Healio Primary Care: How is information from the app transmitted back to physicians? Are there any privacy concerns?

Rens and Aalami: The data are stored on a HIPAA-compliant server that can be accessed through a portal. The data itself only includes a patient identifier and the patient’s activity statistics. This study served to test the reliability and repeatability of a home-based 6MWT and was not designed to fit into the workflow of a physician's practice. There are many improvements which can be made to bring this into the daily practice workflow.

Healio Primary Care: Which patients would benefit most from this technology?

Rens and Aalami: Patients with peripheral artery disease and other forms of cardiovascular disease that involve repeated 6MWT measurements would benefit from this technology. We also envision this metric to serve as a "vital sign" — if being measured continuously and passively, it could serve as valuable data when evaluating a patient in any setting. In cardiovascular and pulmonary disease, cardiopulmonary fitness as ascertained via a 6MWT is often the only way to assess treatment success or failure.

Healio Primary Care: How easily did patients adapt to the technology?

Rens and Aalami: Patients adapted well to this technology. The average age of our participants was 69 and 23% of our study participants were smartphone naive. Overall, 75% of enrollees were adherent to the weekly at-home walk test when they received an alert notification on their phone reminding them to do the test. Our vision is to make the technology work in the background and be available to physicians when needed.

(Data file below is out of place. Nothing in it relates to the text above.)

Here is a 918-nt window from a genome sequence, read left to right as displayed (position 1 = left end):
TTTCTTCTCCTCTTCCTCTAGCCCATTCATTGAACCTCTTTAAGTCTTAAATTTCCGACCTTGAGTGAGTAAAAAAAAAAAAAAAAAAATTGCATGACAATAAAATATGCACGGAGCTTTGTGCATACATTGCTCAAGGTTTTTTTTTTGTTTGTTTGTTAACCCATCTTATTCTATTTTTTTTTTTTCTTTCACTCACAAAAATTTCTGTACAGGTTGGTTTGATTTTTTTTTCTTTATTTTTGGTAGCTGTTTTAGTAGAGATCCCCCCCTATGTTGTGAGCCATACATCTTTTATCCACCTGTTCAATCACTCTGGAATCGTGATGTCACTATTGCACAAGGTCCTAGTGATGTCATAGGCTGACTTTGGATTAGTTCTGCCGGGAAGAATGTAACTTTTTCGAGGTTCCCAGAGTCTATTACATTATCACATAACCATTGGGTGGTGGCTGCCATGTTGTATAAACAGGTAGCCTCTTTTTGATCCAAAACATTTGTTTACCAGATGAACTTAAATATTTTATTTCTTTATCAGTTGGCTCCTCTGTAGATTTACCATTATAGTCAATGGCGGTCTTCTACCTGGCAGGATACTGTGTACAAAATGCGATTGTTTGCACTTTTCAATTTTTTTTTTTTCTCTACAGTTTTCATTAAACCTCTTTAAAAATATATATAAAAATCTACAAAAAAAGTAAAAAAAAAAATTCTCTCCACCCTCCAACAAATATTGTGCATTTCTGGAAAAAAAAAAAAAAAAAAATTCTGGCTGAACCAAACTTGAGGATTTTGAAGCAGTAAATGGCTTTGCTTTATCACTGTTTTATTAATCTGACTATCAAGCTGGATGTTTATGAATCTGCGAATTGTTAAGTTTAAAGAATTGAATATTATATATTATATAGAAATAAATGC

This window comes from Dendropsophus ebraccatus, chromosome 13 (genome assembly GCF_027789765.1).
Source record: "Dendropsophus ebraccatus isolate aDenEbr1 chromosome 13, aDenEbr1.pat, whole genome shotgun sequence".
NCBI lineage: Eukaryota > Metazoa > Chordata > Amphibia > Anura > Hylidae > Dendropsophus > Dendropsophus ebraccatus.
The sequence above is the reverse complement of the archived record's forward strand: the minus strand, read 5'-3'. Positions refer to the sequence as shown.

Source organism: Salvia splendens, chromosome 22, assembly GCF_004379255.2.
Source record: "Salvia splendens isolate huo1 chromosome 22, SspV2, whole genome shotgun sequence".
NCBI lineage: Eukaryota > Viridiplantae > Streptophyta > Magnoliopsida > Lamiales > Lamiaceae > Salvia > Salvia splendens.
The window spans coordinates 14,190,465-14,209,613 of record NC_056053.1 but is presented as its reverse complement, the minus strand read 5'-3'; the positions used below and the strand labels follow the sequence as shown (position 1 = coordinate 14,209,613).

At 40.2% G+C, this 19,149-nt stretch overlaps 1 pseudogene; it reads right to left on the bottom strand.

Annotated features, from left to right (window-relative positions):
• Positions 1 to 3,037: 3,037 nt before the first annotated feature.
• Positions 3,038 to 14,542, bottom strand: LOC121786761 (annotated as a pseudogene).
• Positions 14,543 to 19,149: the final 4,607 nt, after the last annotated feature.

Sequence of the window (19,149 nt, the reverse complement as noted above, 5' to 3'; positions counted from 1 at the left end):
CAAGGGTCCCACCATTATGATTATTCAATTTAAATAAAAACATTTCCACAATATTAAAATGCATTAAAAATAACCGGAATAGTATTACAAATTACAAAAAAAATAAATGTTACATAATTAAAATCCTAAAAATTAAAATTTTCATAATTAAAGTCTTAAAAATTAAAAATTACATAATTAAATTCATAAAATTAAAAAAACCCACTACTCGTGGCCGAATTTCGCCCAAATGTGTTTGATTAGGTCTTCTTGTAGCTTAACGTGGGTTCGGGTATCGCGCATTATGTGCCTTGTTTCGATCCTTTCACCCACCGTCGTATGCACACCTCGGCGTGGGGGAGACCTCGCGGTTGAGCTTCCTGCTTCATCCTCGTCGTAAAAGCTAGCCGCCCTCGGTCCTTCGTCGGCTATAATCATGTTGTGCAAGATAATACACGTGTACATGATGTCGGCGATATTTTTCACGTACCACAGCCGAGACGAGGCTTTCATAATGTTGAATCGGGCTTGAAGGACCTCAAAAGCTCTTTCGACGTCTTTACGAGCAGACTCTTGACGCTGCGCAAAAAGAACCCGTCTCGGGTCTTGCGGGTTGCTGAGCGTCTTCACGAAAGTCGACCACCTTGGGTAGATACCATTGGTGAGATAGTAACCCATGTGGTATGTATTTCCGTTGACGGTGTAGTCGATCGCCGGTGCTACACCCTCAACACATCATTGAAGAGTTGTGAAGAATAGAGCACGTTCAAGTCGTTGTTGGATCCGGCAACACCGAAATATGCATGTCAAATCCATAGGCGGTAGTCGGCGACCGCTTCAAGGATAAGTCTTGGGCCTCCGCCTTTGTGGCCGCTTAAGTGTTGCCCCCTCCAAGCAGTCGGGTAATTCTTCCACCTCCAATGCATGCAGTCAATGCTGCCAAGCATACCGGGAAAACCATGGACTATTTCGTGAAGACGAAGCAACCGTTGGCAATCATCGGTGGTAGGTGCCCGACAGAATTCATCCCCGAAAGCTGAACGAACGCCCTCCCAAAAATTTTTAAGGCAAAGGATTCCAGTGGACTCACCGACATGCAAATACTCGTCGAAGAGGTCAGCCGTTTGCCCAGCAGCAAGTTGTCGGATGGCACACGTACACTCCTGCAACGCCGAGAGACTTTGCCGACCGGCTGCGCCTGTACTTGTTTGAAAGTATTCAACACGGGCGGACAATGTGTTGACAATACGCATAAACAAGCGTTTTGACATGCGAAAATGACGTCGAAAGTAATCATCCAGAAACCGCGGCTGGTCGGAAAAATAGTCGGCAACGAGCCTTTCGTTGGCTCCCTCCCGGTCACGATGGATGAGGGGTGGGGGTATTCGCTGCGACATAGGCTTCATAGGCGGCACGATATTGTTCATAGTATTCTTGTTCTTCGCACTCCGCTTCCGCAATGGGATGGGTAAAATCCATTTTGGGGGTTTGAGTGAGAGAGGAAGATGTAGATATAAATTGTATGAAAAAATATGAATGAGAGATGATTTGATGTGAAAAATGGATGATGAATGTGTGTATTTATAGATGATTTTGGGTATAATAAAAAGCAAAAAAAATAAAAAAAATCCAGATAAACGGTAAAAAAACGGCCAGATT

Healio Primary Care: What additional research is needed to evaluate this technology?

Rens and Aalami: This research was conducted at a VA hospital, and as a result nearly all of our study participants were men. It is especially important to include women in future studies because they may carry their phones in ways that affect the data collection (eg phones in purses may not be as accurate at counting steps).

The most exciting insight of this research is that passively collected data can provide similar information to the 6MWT. This result should be further explored and validated because it could improve accessibility, affordability, and adherence to care. Now that we have established the accuracy of the smartphone sensors in this population, we need to implement this more widely to establish the "normal range" for different patient populations. More importantly now that we have continuous longitudinal data, we need to determine what change over time should be considered significant and perhaps trigger a clinical encounter. This is the "holy grail" for such remote monitoring.

Healio Primary Care: What efforts are needed to make this technology more accessible to patients?

Rens and Aalami: In order to improve accessibility, the app needs to be tested on other types of devices (eg Android phones). Additionally, low-income patients may not have access to smartphones and wearables, so insurance coverage would improve accessibility.